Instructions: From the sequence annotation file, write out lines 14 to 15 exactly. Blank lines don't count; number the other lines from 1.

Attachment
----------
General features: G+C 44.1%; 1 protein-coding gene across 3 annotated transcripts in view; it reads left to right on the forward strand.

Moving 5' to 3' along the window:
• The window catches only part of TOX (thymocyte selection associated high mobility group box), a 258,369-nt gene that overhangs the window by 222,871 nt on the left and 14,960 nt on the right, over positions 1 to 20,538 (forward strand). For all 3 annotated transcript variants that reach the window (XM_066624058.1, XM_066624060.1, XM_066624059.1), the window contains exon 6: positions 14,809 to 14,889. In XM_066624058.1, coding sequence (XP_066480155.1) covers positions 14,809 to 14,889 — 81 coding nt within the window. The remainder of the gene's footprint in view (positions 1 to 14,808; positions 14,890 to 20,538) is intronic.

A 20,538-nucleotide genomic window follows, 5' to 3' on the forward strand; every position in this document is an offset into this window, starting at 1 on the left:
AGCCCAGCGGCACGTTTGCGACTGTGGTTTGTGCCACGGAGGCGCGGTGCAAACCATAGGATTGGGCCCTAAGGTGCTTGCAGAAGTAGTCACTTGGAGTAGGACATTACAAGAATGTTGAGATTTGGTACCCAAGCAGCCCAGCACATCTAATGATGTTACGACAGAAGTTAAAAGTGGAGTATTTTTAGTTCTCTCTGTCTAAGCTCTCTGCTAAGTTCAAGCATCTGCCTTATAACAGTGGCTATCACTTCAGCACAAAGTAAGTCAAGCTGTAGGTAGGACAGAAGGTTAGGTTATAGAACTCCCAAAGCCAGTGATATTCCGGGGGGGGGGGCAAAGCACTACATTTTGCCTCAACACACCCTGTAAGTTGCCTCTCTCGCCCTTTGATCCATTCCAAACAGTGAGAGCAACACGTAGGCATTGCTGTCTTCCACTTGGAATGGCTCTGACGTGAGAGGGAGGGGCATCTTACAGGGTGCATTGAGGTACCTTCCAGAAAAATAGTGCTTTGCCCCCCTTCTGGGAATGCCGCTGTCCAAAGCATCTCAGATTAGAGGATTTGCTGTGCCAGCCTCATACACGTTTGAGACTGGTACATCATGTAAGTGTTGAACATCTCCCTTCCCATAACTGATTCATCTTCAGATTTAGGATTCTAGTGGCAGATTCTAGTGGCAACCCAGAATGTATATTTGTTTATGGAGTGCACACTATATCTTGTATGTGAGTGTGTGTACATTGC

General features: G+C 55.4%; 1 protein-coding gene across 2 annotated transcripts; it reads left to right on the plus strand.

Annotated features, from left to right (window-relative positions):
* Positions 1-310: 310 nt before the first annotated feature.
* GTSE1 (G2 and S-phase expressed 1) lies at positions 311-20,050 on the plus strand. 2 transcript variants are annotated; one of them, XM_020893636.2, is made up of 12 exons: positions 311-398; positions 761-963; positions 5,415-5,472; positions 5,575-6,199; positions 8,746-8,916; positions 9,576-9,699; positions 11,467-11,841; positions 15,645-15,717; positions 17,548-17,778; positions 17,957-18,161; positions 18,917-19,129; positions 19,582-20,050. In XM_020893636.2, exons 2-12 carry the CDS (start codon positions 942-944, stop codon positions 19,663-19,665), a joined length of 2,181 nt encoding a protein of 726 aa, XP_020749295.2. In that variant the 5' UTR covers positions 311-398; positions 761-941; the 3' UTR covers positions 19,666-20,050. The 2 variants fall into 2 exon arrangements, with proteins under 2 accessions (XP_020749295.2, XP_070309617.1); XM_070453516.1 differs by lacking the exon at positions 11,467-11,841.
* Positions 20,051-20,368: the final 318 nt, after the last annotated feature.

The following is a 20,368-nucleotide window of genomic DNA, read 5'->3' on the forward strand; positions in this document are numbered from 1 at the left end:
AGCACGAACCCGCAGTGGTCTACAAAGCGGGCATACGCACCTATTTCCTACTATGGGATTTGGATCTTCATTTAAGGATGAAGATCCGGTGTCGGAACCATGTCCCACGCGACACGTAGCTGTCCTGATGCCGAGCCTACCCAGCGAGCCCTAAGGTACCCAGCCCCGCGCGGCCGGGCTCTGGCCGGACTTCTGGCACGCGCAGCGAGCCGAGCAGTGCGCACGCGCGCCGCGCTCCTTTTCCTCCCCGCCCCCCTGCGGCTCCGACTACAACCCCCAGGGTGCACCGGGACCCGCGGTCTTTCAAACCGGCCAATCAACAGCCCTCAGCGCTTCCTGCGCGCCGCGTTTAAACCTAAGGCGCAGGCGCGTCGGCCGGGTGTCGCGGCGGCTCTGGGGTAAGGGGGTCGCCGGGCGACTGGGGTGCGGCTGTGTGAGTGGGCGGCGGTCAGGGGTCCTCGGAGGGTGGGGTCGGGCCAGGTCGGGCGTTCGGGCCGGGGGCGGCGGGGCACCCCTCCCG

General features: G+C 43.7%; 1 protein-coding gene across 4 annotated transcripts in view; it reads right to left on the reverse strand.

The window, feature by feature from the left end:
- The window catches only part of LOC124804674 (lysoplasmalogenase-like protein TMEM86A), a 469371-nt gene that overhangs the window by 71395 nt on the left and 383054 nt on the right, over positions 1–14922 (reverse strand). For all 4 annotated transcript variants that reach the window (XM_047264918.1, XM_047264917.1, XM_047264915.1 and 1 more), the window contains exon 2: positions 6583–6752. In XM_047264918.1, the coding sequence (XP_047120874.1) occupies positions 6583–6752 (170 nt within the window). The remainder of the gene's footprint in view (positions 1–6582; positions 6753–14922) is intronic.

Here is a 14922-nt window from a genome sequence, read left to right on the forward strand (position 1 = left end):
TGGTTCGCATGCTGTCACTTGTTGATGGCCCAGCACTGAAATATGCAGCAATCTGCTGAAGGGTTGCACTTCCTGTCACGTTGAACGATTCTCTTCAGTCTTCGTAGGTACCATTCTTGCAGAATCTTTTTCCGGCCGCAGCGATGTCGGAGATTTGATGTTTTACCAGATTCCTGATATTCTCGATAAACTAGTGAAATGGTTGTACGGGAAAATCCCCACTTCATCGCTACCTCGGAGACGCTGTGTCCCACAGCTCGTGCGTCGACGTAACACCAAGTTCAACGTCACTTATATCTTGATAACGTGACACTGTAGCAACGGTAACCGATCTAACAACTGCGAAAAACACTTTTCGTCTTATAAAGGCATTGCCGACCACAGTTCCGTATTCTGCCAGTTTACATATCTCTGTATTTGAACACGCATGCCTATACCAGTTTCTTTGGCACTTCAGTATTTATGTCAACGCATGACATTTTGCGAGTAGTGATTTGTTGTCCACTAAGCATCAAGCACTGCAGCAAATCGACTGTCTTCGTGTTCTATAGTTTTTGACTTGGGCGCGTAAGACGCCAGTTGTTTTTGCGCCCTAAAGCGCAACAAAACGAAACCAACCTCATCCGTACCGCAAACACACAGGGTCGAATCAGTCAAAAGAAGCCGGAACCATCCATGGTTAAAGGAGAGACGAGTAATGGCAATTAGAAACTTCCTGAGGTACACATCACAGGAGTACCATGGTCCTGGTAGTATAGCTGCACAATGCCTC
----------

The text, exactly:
The window, feature by feature from the left end:
- The window catches only part of LOC124804674 (lysoplasmalogenase-like protein TMEM86A), a 469371-nt gene that overhangs the window by 71395 nt on the left and 383054 nt on the right, over positions 1–14922 (reverse strand). For all 4 annotated transcript variants that reach the window (XM_047264918.1, XM_047264917.1, XM_047264915.1 and 1 more), the window contains exon 2: positions 6583–6752. In XM_047264918.1, the coding sequence (XP_047120874.1) occupies positions 6583–6752 (170 nt within the window). The remainder of the gene's footprint in view (positions 1–6582; positions 6753–14922) is intronic.